| 16th June 2014
Data from a 2012 study by the Manhattan research shows that 80% of healthcare professionals (HCPs) use search engines as a starting point when looking for information relating to their practice. Only 15% will use (and trust) pharma owned websites.
One of the challenges with pharma content marketing is how to increase the “indexability” of a web page, whilst adhering to the strict regulations we’re often bound by. With a pharmaceutical website, content can be made available via three levels of authentication:
Open – publicly available for anyone to view
Self-Authentication – where the user is asked to confirm that they are a registered healthcare professional with a ‘yes’ or ‘no’ button
Full Authentication – requires prior authorisation from an official body who has screened and authenticated identity, either through a third party body or through a pre-purchased list.
Search engines index content by sending a ‘robot’ to crawl through the page to discover content and links. Content that cannot be accessed by a search engine robot will not be indexed and will not be found when a user searches.
Promotional material by pharma is strictly regulated by a series of codes that dictate the level of authentication required to view the content. It is set up this way so that pharmaceutical companies cannot encourage members of the public to go to their doctor and ask for a particular branded medication.
Medical information however is usually strictly regulated, and can have different levels of authentication. We see this in offline channels where self-authentication via a telephone is a common occurrence. The regulation on this area is a grey-area, and somewhat deliberately so. Regulators want to ensure that pharmaceutical companies are abiding by the code, rather than just providing strict rules that stunt innovation.
The challenge with medical information is to make sure that: firstly, it is not promotional, and secondly, that you are not soliciting for requests. By doing this, it reduces the risks associated with producing website content and allows many countries to use a self-authenticated site. Of course, one of the real challenges of implementing this system is that quite frequently a site will contain content with a variety of different risk levels.
We believe that there is a simple solution to this problem - by making every page contain elements that are open, self-authenticated, and full authenticated. By splitting content up like this it enables you to think on a more macro level about what information should be behind barriers:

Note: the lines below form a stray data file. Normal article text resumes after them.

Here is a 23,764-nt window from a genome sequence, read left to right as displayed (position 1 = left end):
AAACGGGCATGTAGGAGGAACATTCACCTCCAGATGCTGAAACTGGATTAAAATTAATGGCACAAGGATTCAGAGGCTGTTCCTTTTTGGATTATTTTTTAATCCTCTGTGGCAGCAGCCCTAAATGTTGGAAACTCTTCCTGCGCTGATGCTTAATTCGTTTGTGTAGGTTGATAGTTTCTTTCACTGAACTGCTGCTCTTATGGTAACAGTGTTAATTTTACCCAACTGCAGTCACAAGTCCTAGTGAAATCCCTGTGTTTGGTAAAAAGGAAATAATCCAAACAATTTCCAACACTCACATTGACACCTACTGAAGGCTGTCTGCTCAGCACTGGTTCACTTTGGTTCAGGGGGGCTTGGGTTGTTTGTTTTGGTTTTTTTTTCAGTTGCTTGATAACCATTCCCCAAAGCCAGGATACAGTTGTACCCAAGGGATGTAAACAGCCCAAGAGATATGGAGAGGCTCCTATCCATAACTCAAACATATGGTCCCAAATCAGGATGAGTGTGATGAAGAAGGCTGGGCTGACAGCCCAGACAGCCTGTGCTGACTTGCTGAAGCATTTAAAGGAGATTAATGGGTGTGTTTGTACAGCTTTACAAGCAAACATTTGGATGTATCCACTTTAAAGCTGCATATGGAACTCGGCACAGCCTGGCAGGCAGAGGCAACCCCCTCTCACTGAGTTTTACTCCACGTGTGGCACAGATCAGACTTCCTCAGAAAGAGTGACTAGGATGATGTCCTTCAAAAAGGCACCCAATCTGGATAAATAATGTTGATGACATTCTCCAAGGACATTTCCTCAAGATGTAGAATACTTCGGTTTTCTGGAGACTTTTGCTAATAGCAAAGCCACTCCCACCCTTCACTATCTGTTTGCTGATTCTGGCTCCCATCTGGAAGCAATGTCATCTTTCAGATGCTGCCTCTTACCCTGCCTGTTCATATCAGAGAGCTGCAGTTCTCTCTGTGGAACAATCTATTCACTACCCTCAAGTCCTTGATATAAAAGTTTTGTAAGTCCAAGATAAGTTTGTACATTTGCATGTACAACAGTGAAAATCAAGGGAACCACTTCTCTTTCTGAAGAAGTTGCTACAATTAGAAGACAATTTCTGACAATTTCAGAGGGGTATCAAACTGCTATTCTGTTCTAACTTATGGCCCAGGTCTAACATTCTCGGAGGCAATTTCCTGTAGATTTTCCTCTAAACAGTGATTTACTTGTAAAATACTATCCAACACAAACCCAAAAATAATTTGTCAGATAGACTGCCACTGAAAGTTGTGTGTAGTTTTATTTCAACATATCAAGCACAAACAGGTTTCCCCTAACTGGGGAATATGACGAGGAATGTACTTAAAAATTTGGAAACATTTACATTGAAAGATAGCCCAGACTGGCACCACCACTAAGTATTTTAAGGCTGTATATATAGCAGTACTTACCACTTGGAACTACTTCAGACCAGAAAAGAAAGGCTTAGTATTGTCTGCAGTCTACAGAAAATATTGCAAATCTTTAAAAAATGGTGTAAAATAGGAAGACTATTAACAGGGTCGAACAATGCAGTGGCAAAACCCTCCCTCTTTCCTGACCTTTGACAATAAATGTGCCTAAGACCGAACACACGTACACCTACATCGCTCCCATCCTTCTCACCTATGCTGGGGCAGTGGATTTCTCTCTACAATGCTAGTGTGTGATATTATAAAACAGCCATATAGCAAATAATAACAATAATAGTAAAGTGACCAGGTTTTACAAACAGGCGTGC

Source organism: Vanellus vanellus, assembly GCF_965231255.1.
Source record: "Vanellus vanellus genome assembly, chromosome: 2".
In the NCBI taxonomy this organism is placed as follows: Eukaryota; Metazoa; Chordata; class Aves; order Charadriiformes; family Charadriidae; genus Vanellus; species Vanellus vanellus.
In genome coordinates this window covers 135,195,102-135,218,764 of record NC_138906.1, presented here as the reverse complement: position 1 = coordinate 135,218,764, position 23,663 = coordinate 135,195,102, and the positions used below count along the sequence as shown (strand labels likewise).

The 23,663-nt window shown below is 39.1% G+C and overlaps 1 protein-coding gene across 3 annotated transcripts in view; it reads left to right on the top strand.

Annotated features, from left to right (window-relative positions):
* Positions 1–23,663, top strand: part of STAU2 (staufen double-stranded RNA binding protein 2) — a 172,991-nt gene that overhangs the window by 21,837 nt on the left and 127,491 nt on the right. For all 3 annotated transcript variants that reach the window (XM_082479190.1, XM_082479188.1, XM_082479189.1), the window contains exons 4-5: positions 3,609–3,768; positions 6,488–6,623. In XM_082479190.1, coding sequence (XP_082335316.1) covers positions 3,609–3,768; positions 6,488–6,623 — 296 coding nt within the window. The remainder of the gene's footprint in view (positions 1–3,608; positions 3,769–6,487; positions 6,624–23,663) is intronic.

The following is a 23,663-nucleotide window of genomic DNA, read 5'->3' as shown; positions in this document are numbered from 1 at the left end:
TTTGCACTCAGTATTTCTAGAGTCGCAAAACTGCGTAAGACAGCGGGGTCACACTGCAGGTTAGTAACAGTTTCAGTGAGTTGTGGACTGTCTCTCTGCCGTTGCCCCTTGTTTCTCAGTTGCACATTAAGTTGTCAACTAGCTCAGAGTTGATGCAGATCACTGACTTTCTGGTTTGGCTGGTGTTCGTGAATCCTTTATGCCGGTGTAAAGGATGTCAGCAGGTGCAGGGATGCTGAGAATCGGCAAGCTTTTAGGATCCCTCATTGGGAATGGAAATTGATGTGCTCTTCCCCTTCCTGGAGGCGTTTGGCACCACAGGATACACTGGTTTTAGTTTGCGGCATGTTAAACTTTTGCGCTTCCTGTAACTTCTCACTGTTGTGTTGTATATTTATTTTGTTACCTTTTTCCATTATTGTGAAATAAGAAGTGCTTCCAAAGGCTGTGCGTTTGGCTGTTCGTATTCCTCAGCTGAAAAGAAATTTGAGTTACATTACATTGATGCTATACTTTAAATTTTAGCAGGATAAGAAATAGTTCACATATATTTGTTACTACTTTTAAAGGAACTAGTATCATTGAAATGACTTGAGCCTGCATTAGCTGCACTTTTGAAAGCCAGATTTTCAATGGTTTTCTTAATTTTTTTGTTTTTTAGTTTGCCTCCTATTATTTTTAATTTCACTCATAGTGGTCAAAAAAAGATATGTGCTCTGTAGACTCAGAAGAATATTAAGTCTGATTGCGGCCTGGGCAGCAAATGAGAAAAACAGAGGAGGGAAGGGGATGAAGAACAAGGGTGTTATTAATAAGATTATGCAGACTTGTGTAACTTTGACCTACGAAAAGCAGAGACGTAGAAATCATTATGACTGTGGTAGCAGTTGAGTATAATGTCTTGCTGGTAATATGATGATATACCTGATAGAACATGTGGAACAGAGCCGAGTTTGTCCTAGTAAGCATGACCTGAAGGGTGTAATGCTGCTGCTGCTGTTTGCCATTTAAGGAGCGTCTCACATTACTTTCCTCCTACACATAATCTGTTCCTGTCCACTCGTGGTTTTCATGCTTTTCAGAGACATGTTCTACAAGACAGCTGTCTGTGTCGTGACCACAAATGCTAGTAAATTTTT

What would this look like on a page? Below is an example of how you could split up a page into the variety of different content types to give different information at each stage:
The advantage of this approach is that you can ensure that your site will be indexed within search engines as more of your content would be "crawlable", rather than held behind a barrier the search engine bots cannot reach. Any words or images used in the open or self-authenticated sections will now mean that this page is indexed within a search engine. Making sure that this content matches the key words and phrases that people are searching for is the next challenge, before you even think about working out how to be higher up in the rankings.
With the right knowledge and expertise, you’ll be able to achieve so much more with your multichannel strategy.
| 12th April 2017
Cultural context is everything when you’re working with teams from a different background to your own. Senior Associate UX Researcher Dorottya Okros talks through the common communication and negotiation pitfalls of working with Eastern Europe and the CIS for British presenters.
| 5th April 2017
Channel strategy has long been a hot topic for pharma and is often regarded as the answer to many of today’s marketing challenges. Head of Brand Strategy Jenna Earl discusses these challenges faced by pharmaceutical marketers today, and if channel disruption is really the answer.
| 29th March 2017
Customer Experience Consultant Eimear Power talks through the process of developing Orello, a service for metastatic prostate cancer patients and their loved ones, in collaboration with Janssen.